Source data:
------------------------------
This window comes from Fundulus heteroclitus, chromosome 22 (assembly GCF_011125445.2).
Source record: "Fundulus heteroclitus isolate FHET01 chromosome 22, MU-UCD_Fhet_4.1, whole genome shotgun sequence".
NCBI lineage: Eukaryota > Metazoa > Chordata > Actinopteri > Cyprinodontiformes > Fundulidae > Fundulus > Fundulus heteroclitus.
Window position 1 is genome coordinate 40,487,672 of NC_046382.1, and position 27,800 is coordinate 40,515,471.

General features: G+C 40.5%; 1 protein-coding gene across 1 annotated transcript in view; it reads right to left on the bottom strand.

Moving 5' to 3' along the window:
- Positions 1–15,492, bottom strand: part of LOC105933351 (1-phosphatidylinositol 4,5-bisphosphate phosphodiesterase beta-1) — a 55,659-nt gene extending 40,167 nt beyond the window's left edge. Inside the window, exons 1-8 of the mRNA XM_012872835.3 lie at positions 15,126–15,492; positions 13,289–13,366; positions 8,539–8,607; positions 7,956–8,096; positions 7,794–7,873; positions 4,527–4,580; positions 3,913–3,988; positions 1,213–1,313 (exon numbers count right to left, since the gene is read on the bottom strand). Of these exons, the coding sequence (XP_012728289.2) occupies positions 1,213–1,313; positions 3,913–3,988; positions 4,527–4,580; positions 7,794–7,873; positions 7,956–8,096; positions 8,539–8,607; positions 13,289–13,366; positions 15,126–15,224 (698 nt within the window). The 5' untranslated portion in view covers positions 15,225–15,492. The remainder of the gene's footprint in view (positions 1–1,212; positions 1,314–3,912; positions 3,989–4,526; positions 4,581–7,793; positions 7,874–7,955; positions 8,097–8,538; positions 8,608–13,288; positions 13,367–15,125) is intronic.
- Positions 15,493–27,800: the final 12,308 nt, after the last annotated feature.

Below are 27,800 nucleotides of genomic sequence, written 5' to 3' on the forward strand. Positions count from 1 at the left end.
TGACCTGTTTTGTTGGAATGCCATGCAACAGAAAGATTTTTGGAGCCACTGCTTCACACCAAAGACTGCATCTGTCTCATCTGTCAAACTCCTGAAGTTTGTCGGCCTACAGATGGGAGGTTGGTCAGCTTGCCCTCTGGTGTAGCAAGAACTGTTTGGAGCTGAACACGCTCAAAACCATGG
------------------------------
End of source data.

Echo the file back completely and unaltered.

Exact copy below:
This window comes from Fundulus heteroclitus, chromosome 22 (assembly GCF_011125445.2).
Source record: "Fundulus heteroclitus isolate FHET01 chromosome 22, MU-UCD_Fhet_4.1, whole genome shotgun sequence".
NCBI lineage: Eukaryota > Metazoa > Chordata > Actinopteri > Cyprinodontiformes > Fundulidae > Fundulus > Fundulus heteroclitus.
Window position 1 is genome coordinate 40,487,672 of NC_046382.1, and position 27,800 is coordinate 40,515,471.

General features: G+C 40.5%; 1 protein-coding gene across 1 annotated transcript in view; it reads right to left on the bottom strand.

Moving 5' to 3' along the window:
- Positions 1–15,492, bottom strand: part of LOC105933351 (1-phosphatidylinositol 4,5-bisphosphate phosphodiesterase beta-1) — a 55,659-nt gene extending 40,167 nt beyond the window's left edge. Inside the window, exons 1-8 of the mRNA XM_012872835.3 lie at positions 15,126–15,492; positions 13,289–13,366; positions 8,539–8,607; positions 7,956–8,096; positions 7,794–7,873; positions 4,527–4,580; positions 3,913–3,988; positions 1,213–1,313 (exon numbers count right to left, since the gene is read on the bottom strand). Of these exons, the coding sequence (XP_012728289.2) occupies positions 1,213–1,313; positions 3,913–3,988; positions 4,527–4,580; positions 7,794–7,873; positions 7,956–8,096; positions 8,539–8,607; positions 13,289–13,366; positions 15,126–15,224 (698 nt within the window). The 5' untranslated portion in view covers positions 15,225–15,492. The remainder of the gene's footprint in view (positions 1–1,212; positions 1,314–3,912; positions 3,989–4,526; positions 4,581–7,793; positions 7,874–7,955; positions 8,097–8,538; positions 8,608–13,288; positions 13,367–15,125) is intronic.
- Positions 15,493–27,800: the final 12,308 nt, after the last annotated feature.

Below are 27,800 nucleotides of genomic sequence, written 5' to 3' on the forward strand. Positions count from 1 at the left end.
TGACCTGTTTTGTTGGAATGCCATGCAACAGAAAGATTTTTGGAGCCACTGCTTCACACCAAAGACTGCATCTGTCTCATCTGTCAAACTCCTGAAGTTTGTCGGCCTACAGATGGGAGGTTGGTCAGCTTGCCCTCTGGTGTAGCAAGAACTGTTTGGAGCTGAACACGCTCAAAACCATGG